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2012 December 22

Disappointing power-amp lab

Today was a rather disappointing day for me.  I spent most of the day working on developing a decent power-amp lab, and I’m not happy with what I’ve got so far.  You may remember from my earlier post (Op-amp lab), that I was planning to have the students start with an AC-coupled op amp using an electret mic.  Something like this:

Working amplifier circuit with bias supply and AC coupling for the input.
The circuit also works with DC coupling (removing R5 and replacing C1 with a wire).
Circuit drawn and simulated with Circuit Lab.

Today I wanted to try two things: getting rid of the extra op amp that creates the Vbias supply, and adding two FETs to make a higher-power output stage .  My attempts to do the design in Circuit Lab were stymied by the  CircuitLab simulator’s inability to solve for the DC values, insisting on producing gigavolt and teravolt solutions (when it didn’t just fail with nonfinite solutions).

So I built a circuit and tested it.  I did the debugging using my BitScope Pocket Analyzer (which I blogged about already).  My initial design did not seem to be turning on the pFETs strongly enough, so I adjusted one of the bias resistors to lower the voltage needed.  That didn’t really help.  The problem seems to be that the power supplies I was using (I tried a battery pack and the USB 5v supply through the BitScope) are not beefy enough, and the voltage dropped from 5v to 3.5V whenever there was a large output, like when a loud feedback squeal was produced.  I switched to using a wall wart that claims to be able to produce 5V and 2.5A, and got the amplifier working, though the wall wart provides an annoying hum (it is not a regulated supply).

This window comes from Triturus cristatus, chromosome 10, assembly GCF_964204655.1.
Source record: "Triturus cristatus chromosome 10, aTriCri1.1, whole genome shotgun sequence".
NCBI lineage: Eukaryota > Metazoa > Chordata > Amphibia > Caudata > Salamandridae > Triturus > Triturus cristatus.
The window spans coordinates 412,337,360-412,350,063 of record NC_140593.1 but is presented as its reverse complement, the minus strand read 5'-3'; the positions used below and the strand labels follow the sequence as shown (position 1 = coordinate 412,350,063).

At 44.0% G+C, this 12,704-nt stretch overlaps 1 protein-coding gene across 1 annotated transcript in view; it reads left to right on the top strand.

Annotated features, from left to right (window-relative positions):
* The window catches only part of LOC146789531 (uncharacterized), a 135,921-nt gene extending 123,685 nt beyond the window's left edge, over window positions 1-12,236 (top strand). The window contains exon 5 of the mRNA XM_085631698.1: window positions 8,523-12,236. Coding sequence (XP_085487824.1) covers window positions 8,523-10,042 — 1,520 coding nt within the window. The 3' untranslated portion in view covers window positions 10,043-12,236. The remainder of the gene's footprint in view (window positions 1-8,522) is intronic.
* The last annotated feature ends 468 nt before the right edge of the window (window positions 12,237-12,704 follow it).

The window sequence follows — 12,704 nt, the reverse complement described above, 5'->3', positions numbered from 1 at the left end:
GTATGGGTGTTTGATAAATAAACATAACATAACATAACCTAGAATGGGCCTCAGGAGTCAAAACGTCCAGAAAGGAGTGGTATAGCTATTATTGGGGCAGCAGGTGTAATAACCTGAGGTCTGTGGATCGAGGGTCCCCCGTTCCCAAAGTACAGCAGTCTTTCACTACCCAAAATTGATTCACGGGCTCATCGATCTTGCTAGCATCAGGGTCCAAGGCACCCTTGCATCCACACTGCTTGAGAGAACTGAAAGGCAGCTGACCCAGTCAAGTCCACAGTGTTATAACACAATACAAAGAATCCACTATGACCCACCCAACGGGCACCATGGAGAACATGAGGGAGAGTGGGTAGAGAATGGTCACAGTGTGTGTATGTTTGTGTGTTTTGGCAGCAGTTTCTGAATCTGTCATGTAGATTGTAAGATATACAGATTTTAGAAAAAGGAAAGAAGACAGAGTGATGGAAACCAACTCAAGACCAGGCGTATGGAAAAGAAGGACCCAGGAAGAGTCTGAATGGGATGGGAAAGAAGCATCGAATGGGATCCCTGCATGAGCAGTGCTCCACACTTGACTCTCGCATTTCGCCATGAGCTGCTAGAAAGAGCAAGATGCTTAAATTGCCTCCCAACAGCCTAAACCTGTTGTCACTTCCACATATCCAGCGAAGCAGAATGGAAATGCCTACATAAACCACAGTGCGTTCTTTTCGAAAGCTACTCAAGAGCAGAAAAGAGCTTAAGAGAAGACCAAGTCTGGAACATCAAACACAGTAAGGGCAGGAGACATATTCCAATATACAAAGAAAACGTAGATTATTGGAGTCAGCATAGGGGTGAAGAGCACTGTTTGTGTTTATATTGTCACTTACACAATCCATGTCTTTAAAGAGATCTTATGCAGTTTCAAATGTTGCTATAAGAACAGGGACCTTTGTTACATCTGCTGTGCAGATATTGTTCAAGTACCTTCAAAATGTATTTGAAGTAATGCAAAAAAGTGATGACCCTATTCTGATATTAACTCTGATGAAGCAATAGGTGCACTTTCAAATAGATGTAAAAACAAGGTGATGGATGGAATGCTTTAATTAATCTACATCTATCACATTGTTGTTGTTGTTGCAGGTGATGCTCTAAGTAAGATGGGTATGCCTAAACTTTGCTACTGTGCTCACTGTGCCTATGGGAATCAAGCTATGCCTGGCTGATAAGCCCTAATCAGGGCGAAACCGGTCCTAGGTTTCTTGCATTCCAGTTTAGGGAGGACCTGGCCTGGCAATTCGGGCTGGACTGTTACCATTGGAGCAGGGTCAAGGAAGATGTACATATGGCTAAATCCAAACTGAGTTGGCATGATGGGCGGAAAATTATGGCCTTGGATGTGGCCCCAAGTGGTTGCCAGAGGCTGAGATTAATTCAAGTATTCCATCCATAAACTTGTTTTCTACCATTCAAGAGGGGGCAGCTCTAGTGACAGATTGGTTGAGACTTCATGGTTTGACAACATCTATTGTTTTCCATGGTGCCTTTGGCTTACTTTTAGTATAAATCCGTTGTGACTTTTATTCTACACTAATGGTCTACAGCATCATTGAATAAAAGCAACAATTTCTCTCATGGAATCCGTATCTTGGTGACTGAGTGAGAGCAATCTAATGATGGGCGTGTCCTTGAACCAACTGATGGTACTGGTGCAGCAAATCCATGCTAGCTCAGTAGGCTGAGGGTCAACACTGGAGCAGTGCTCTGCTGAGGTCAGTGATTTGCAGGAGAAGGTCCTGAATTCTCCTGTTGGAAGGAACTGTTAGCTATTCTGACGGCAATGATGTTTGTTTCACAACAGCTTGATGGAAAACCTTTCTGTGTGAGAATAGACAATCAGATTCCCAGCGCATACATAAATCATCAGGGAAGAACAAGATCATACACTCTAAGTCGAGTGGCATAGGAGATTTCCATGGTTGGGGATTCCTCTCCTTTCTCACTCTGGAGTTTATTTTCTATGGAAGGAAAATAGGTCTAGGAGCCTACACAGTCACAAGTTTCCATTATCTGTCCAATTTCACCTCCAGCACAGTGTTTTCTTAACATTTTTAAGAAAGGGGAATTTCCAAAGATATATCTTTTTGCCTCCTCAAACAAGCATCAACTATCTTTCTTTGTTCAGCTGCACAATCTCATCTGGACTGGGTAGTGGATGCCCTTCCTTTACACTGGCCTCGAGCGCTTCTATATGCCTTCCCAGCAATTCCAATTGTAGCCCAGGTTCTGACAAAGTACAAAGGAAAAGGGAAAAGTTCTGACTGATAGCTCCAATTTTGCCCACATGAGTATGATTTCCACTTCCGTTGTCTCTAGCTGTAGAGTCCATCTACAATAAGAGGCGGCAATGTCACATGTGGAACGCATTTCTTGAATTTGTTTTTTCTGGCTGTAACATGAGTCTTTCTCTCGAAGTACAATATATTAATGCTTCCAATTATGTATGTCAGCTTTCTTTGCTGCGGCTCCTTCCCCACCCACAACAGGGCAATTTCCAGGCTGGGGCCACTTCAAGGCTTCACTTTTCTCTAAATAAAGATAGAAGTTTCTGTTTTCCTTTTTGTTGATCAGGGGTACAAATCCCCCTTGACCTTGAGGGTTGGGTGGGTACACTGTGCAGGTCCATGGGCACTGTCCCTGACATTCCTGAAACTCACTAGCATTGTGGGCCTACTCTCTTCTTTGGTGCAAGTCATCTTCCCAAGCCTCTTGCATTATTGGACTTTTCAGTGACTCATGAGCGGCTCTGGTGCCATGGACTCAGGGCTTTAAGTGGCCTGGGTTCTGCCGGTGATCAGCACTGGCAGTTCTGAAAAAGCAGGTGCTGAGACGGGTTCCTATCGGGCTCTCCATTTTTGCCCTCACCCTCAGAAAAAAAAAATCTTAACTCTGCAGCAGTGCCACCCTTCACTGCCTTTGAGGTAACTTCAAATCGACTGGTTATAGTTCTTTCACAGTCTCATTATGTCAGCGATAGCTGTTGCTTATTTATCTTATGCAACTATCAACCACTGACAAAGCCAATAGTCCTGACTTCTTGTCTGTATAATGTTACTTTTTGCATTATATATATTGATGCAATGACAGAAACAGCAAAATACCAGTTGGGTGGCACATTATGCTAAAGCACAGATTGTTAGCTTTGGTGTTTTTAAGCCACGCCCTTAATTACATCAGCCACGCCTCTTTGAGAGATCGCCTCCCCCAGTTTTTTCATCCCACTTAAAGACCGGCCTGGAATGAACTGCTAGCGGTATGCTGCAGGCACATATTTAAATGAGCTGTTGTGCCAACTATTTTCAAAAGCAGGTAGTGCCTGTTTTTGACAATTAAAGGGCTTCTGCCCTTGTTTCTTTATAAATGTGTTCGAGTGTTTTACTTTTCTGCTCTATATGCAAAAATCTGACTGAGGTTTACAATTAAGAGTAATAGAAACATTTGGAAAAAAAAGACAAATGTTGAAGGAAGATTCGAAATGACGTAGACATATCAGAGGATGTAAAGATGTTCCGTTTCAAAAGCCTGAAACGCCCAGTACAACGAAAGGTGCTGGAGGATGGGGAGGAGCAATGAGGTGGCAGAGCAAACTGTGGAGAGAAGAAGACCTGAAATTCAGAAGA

I then tried a 6.6v switching supply that I had, and it was beefy enough—beefy enough to start releasing smoke from the FETs, as I had not resized the bias resistors for the 6.6v supply.  I cut the power and let things cool down, and tested again with the 5v supply.  I had not killed the FETs (so my decision to get fairly heavy duty power transistors was probably a good one).  Here is the design I was playing with:

Design for a power amp that sort of works—as long as you don't increase the power supply voltage!

Design for a power amp that sort of works—as long as you don’t increase the power supply voltage!

I’m also seeing a lot of coupling through the power supply lines, with the switching transients from the output FETs turning on and off visible at the microphone, though the output voltages show no glitches there.

Changing one resistor in the final bias network (to keep the pFET and nFET from both turning on strongly at the same time) lets the amplifier work fine with the 6.6v regulated supply.  That supply also keeps the coupling of the FET switching noise out of the power lines: the power lines only show 1–2mV of ripple even when I have a feedback squeal that is 6v peak to peak.  The FETs don’t even get perceptibly warm.